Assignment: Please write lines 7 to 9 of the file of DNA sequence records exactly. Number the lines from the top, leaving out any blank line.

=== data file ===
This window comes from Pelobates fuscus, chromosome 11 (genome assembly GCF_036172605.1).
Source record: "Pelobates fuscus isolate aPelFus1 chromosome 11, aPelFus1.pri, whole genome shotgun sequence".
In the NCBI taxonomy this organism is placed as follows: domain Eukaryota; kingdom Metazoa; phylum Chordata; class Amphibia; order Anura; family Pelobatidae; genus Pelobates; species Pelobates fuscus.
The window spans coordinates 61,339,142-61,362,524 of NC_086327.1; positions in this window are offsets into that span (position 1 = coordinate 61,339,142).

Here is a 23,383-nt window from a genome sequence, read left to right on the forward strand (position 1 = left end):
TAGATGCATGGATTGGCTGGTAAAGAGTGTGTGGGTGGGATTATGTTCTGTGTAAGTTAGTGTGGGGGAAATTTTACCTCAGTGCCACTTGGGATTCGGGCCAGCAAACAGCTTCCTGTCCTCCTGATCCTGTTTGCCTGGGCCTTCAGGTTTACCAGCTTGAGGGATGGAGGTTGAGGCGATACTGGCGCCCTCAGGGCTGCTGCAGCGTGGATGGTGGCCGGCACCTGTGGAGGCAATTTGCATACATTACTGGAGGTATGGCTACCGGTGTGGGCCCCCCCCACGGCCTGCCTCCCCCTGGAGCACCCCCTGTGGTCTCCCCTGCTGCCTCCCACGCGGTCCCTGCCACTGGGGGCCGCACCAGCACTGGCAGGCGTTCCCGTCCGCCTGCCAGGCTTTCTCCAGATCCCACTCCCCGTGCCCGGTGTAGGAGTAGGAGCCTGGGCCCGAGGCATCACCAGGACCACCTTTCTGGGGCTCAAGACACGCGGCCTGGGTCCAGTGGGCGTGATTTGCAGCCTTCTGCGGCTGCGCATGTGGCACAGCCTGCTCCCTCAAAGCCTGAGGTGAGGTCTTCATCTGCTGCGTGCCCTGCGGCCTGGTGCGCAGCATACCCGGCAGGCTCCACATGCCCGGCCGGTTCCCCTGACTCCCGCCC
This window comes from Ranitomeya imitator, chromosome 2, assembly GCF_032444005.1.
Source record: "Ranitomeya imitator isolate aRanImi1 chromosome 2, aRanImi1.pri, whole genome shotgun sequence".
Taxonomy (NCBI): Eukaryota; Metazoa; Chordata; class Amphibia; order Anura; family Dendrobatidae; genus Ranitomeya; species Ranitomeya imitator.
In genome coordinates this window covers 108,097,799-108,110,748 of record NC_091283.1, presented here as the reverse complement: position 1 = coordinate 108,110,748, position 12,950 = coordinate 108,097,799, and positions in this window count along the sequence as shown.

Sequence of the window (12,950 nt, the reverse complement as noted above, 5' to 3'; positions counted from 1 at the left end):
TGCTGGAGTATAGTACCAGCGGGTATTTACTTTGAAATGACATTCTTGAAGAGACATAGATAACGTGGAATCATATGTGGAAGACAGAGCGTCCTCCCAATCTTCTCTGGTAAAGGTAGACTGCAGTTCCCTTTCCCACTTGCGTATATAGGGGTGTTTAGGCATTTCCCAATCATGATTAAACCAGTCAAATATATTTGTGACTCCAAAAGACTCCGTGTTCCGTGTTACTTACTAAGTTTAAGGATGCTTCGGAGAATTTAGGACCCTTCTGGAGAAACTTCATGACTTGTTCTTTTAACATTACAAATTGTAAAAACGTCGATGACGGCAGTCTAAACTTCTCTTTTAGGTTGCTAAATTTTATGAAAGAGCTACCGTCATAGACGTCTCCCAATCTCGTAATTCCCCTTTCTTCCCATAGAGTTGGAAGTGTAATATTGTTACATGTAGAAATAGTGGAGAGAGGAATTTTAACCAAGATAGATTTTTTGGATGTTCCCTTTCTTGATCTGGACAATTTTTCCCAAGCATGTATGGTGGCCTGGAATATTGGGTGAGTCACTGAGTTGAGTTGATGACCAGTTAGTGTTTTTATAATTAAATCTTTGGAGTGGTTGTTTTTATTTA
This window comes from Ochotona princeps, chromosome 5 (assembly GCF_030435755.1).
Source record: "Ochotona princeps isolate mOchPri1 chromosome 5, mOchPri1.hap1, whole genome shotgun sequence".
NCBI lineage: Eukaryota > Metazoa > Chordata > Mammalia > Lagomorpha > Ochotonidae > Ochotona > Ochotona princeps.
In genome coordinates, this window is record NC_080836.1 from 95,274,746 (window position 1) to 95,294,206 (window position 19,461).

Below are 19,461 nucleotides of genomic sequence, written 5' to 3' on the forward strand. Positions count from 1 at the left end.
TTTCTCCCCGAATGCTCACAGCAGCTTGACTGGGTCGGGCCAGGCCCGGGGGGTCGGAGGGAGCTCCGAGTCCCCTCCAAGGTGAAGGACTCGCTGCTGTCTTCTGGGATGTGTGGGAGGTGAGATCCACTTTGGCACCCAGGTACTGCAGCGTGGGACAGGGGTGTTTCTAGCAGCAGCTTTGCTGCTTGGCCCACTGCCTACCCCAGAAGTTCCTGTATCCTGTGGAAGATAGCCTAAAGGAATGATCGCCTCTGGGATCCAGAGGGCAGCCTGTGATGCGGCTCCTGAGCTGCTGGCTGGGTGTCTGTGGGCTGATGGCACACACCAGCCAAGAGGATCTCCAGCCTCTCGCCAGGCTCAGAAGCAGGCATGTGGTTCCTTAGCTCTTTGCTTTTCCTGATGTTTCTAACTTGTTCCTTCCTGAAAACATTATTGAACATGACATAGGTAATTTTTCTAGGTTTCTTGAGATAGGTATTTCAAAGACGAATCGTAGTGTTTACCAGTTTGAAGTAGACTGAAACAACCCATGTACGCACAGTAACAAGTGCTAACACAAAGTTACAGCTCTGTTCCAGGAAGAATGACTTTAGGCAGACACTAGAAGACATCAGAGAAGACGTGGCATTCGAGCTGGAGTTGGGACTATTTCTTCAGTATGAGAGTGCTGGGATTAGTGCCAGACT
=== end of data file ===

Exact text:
This window comes from Ranitomeya imitator, chromosome 2, assembly GCF_032444005.1.
Source record: "Ranitomeya imitator isolate aRanImi1 chromosome 2, aRanImi1.pri, whole genome shotgun sequence".
Taxonomy (NCBI): Eukaryota; Metazoa; Chordata; class Amphibia; order Anura; family Dendrobatidae; genus Ranitomeya; species Ranitomeya imitator.